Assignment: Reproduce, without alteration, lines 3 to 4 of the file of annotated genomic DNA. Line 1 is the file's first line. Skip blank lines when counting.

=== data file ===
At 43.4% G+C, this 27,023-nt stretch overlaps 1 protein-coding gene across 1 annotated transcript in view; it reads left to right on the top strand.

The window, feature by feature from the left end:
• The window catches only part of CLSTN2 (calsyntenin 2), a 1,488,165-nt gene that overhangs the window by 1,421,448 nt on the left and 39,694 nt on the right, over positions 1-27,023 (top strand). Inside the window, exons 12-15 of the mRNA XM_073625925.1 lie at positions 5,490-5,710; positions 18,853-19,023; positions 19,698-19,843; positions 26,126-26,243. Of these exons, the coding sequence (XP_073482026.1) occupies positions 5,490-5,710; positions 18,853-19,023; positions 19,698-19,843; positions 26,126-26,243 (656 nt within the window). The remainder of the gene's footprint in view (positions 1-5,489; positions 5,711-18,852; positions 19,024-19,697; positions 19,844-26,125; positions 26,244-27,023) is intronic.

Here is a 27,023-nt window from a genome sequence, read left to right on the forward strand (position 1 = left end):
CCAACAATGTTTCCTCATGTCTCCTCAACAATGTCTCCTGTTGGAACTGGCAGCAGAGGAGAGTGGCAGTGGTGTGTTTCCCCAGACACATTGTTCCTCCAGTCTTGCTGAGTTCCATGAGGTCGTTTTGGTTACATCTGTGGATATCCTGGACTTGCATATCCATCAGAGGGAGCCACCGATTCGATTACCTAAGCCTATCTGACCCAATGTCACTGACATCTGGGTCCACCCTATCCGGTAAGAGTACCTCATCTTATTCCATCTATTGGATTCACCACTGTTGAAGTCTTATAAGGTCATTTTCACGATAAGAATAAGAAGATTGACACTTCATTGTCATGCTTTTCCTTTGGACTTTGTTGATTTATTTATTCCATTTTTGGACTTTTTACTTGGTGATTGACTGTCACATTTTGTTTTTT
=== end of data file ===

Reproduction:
• The window catches only part of CLSTN2 (calsyntenin 2), a 1,488,165-nt gene that overhangs the window by 1,421,448 nt on the left and 39,694 nt on the right, over positions 1-27,023 (top strand). Inside the window, exons 12-15 of the mRNA XM_073625925.1 lie at positions 5,490-5,710; positions 18,853-19,023; positions 19,698-19,843; positions 26,126-26,243. Of these exons, the coding sequence (XP_073482026.1) occupies positions 5,490-5,710; positions 18,853-19,023; positions 19,698-19,843; positions 26,126-26,243 (656 nt within the window). The remainder of the gene's footprint in view (positions 1-5,489; positions 5,711-18,852; positions 19,024-19,697; positions 19,844-26,125; positions 26,244-27,023) is intronic.

Here is a 27,023-nt window from a genome sequence, read left to right on the forward strand (position 1 = left end):